It’s not your fault if you have financial beliefs that are limiting you and your money mindset – after all, as women living in a patriarchal society, we are inundated daily with patriarchal messages that fuel these beliefs: women are frivolous spenders, women don’t work as hard as men, women don’t make good investors…the list goes on and on.

But I want to remind you that these messages are myths – myths created by the patriarchy to keep us down and limit our financial progress and freedom. Liberating ourselves from these beliefs can be challenging, but the sooner we do it, the sooner we will increase our financial confidence, reach our money goals, and increase the likelihood that other women will be able to do the same.

This is at the heart of financial feminism and something I discuss at length in my book, Financial Feminist, and I’m so excited to share a HFK blog-exclusive excerpt of the book with you all today as we explore the idea of dispelling patriarchal money beliefs in order to improve your money mindset and reach your financial goals, both in the upcoming months and for decades to come!

Financial Feminist is now available everywhere you buy books!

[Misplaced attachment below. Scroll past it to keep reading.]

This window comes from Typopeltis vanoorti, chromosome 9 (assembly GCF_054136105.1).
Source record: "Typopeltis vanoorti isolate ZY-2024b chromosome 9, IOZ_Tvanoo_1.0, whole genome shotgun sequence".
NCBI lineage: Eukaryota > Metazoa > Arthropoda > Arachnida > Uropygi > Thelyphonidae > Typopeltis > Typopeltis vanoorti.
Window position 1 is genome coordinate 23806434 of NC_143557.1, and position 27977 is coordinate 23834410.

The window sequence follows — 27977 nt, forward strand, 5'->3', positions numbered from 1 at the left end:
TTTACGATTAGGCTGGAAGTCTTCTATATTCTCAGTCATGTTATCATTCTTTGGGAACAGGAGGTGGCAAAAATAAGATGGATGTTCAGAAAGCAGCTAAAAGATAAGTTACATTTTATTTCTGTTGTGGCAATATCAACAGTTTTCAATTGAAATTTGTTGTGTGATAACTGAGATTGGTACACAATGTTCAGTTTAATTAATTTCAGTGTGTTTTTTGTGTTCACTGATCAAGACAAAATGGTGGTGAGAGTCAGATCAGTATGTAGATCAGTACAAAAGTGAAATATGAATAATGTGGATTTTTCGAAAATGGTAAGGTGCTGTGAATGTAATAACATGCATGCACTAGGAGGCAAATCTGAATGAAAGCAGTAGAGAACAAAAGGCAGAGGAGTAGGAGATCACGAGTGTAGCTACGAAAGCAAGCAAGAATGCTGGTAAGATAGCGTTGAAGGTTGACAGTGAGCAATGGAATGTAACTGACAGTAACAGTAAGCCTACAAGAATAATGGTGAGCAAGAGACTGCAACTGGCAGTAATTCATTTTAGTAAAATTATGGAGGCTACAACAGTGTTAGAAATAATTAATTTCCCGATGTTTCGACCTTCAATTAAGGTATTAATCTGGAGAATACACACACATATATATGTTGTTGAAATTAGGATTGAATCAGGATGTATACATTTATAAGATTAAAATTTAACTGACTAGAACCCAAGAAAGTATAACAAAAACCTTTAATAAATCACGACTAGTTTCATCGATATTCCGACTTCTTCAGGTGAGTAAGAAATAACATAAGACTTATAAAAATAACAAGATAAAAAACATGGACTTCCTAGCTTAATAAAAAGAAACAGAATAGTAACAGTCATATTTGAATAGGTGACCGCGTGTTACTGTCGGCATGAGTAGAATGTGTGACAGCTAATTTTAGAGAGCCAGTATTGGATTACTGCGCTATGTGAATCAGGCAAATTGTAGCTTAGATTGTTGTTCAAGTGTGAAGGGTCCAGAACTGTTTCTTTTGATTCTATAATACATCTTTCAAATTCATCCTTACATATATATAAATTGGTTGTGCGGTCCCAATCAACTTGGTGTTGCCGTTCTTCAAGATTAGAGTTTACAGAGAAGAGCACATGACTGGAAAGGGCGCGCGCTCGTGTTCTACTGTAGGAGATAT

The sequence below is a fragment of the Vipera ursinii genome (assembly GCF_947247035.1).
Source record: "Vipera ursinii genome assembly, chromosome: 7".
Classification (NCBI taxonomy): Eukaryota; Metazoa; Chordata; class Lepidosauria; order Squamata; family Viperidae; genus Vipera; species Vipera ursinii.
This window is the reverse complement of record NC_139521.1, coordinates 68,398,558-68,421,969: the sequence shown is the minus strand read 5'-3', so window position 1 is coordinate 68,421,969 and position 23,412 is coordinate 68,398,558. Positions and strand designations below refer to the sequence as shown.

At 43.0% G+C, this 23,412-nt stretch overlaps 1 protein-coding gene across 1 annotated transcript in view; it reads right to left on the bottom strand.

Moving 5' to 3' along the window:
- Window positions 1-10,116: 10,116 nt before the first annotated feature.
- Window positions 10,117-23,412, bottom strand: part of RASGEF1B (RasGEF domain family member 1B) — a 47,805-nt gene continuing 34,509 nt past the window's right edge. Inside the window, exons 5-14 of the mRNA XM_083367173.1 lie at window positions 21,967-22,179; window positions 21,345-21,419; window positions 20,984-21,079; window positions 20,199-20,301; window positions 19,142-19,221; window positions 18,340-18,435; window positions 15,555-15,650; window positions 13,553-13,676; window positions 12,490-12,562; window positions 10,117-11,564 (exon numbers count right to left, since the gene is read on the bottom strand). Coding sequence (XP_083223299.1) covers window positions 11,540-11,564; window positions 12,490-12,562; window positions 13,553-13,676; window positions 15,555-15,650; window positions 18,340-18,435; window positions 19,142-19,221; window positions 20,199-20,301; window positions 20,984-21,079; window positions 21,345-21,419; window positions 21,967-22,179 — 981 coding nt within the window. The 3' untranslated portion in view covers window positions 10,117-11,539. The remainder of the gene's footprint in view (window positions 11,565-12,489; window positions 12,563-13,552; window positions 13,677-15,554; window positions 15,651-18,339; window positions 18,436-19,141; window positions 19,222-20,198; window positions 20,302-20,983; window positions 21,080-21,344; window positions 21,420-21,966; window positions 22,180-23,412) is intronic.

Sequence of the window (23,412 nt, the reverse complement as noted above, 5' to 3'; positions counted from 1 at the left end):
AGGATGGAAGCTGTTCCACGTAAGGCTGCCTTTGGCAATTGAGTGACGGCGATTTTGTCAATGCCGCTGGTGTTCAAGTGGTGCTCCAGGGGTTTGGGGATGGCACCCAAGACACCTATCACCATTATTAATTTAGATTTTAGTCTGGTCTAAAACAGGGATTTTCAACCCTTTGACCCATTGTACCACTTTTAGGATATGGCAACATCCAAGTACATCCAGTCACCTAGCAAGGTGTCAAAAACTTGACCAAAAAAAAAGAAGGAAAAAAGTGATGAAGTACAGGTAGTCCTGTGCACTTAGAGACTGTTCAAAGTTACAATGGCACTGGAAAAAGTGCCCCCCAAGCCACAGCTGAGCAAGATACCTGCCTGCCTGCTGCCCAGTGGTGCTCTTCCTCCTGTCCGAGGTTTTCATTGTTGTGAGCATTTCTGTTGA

The old adage “Money can’t buy you happiness” is bullshit. The general sentiment may be true: buying things is not where you should turn for contentment. But at its core, the statement is false. It’s meant to keep you powerless, unpaid, overworked, and financially unstable.

Anxiety regarding money-related issues has been at or near the top of the American Psychological Association’s Stress in America survey every year since it began in 2007. Overall in 2022, two-thirds of all Americans reported feeling stressed about money. But among men and women between the ages of eighteen and forty-three, financial worries affected four in five poll respondents. (That’s 82 percent of those age eighteen through twenty-five, and 81 percent of those age twenty-six through forty-three.)